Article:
Generally speaking, Democrats need to get back to their ideals and their values. One of the things that I found most troubling when I ran for lieutenant governor back in 2014 was the national climate among the Democrats themselves. You had state-wide, high-profile candidates running for offices like U.S. Senate who couldn’t or wouldn’t bring themselves to admit that they had voted for Obama, or railing against the ACA—attacking the most basic, fundamental issues that we all believe in: fairness, equality, justice, healthcare and education rights. We really need to get back to these progressive ideals.
How have social movements like Black Lives Matter, Occupy and climate change activism influenced your campaign?
What’s been great about the reproductive choice movement, Black Lives Matter, and the progressive climate change movement is that they have started to move away from functioning in silos. We’ve started to really focus on intersectionality. For example, we’ve started to notice how climate change is really intricately involved with social justice and with healthcare.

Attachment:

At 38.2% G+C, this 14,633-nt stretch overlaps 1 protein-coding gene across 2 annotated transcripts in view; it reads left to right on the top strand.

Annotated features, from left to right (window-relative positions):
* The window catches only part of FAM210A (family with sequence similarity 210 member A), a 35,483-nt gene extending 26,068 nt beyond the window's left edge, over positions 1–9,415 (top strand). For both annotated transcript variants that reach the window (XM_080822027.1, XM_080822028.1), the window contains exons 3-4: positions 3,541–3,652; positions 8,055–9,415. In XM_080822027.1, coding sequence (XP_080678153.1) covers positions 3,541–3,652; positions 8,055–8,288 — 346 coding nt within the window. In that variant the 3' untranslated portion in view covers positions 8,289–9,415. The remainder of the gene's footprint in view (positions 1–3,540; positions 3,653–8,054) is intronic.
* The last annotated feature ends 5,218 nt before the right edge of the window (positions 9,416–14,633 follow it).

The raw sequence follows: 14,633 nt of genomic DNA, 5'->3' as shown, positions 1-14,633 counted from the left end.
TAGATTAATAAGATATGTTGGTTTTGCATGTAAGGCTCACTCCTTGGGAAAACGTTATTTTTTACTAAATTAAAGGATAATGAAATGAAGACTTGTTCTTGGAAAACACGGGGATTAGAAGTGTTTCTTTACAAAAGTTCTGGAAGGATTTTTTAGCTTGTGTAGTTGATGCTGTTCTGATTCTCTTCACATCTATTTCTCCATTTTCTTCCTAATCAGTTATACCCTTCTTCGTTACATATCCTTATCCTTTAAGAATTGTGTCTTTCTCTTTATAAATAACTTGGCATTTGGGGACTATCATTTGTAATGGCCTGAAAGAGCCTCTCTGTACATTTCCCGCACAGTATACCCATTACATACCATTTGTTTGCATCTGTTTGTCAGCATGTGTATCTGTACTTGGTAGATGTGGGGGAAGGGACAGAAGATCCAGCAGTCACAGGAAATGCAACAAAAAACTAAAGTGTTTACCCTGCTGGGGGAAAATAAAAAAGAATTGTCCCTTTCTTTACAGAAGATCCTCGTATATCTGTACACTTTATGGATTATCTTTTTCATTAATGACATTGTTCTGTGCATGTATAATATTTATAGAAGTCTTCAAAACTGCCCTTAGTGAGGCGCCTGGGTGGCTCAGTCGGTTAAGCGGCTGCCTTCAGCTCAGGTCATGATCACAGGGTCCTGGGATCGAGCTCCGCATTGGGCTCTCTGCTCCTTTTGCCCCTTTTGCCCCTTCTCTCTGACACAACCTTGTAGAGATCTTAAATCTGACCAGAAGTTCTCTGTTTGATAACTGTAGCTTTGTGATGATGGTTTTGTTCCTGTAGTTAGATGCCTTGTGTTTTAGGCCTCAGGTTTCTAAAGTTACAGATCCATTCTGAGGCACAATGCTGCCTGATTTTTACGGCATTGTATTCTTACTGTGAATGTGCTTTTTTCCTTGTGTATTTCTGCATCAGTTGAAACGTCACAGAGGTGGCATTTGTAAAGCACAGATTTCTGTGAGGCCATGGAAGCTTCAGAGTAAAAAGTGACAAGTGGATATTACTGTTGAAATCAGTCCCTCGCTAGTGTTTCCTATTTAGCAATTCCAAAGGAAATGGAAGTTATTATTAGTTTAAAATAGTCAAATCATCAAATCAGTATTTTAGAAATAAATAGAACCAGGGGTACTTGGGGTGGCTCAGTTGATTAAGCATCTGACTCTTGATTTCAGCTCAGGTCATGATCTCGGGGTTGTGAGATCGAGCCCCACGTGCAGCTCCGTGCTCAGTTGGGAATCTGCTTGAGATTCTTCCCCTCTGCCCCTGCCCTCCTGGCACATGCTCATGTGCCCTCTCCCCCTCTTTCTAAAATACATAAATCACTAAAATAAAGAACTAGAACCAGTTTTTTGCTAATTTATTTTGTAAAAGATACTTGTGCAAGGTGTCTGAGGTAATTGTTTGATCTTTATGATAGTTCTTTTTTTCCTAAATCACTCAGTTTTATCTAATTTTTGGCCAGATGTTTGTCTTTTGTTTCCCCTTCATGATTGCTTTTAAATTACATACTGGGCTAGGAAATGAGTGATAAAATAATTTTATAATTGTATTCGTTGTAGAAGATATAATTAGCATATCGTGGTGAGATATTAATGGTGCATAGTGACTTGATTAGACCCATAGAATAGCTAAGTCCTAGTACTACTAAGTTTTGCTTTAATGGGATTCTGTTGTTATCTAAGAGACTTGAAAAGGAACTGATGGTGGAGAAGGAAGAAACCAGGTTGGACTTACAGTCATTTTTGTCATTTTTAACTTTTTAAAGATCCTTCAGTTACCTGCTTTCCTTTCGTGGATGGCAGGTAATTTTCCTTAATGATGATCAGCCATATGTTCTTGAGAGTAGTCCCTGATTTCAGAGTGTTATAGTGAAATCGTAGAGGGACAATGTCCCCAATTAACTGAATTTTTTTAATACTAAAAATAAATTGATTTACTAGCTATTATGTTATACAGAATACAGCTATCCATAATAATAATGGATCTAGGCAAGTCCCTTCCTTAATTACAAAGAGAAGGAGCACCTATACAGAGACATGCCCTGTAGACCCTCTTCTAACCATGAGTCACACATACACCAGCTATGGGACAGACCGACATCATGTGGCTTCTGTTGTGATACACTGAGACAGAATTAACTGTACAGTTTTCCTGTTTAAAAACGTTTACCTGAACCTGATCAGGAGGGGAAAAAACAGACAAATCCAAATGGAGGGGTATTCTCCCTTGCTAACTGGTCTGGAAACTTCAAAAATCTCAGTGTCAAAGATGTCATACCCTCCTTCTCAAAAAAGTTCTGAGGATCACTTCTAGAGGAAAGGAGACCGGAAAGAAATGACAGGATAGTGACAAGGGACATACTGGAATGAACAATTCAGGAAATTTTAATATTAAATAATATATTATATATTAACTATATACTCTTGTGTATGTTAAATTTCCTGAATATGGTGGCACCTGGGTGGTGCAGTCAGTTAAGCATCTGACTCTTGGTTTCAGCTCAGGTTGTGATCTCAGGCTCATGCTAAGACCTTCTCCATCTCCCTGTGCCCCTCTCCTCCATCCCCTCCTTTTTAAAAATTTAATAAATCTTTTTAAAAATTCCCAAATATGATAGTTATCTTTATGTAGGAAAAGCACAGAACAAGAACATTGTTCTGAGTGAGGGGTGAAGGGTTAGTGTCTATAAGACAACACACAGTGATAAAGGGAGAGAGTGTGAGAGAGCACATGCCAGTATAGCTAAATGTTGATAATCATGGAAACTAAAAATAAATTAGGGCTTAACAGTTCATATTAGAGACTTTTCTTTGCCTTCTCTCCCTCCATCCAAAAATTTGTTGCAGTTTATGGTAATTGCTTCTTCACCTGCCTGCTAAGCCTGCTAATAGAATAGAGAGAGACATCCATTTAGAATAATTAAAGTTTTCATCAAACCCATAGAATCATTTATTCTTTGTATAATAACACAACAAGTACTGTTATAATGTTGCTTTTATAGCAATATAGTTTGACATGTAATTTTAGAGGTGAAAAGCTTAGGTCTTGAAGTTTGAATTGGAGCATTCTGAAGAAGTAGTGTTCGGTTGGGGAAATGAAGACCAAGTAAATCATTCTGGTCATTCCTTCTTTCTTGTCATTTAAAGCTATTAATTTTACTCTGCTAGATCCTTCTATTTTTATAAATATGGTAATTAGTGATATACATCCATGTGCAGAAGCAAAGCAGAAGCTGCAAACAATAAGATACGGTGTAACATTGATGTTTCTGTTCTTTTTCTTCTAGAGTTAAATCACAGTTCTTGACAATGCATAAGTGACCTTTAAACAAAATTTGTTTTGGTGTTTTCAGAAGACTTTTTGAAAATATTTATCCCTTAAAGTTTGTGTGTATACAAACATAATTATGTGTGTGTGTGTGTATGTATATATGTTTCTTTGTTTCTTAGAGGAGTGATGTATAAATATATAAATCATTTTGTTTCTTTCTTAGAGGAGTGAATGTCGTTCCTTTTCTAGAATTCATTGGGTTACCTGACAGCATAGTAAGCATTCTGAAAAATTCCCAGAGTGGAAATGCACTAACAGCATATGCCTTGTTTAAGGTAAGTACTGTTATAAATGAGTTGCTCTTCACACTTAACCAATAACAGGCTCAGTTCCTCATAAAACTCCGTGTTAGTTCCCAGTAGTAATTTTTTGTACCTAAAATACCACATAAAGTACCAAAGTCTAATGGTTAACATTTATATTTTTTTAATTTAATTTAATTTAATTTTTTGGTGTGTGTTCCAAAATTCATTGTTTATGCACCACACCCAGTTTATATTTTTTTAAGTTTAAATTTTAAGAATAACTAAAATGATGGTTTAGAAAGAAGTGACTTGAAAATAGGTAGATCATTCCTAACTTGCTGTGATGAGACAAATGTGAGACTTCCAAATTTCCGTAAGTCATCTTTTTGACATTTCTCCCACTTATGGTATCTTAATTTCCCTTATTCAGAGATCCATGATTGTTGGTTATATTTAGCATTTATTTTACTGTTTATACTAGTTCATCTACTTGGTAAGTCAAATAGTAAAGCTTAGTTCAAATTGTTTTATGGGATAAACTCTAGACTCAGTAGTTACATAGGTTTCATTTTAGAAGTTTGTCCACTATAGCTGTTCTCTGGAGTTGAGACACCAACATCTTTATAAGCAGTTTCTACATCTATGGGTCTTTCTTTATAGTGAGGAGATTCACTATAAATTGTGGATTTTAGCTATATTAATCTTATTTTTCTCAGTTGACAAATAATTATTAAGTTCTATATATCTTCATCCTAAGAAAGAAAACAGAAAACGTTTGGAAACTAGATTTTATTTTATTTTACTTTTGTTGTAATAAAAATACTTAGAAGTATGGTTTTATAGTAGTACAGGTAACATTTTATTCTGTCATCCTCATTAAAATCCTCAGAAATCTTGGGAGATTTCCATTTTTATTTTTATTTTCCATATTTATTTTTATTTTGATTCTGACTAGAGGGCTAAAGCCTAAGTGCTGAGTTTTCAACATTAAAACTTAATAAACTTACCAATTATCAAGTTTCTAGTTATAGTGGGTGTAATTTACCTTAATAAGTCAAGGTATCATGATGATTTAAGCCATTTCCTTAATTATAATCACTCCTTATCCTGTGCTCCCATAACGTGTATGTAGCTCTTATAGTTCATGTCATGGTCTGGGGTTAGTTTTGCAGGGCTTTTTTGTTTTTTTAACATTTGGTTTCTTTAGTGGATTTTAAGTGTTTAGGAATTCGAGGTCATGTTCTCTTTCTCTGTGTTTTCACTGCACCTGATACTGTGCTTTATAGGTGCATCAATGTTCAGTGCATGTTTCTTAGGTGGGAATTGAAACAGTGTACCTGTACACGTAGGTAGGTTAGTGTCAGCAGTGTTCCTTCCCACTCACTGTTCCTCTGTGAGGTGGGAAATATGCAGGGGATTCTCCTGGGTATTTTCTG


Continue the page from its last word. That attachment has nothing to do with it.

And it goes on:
Being able to have these folks highlight these issues and bring them to the mainstream—so mainstream media and everyday people are paying attention—has been really important for people like me running for office. It gives us the ability to amplify that platform and have those issues connect and register with people. It’s a really symbiotic relationship.
Bernie Sanders campaign has galvanized young progressive voters across the country and attracted a lot of independent support. What are the lessons here for the Democrats and for your campaign in particular? What is your campaign doing to bring more people into the political process?
The way he’s raising money for his campaign has really empowered individuals. Two or four years ago, people felt like their $5 and a vote didn’t make a difference; now it’s a complete reversal. You have an enormous amount of people who can support candidates like me who don’t come from wealthy families. We can still run a well-funded, competitive campaign because people are inspired. When everybody comes together and everybody does their little part, we can really move forward together and get good people elected—people that they choose and not the people the über-wealthy choose.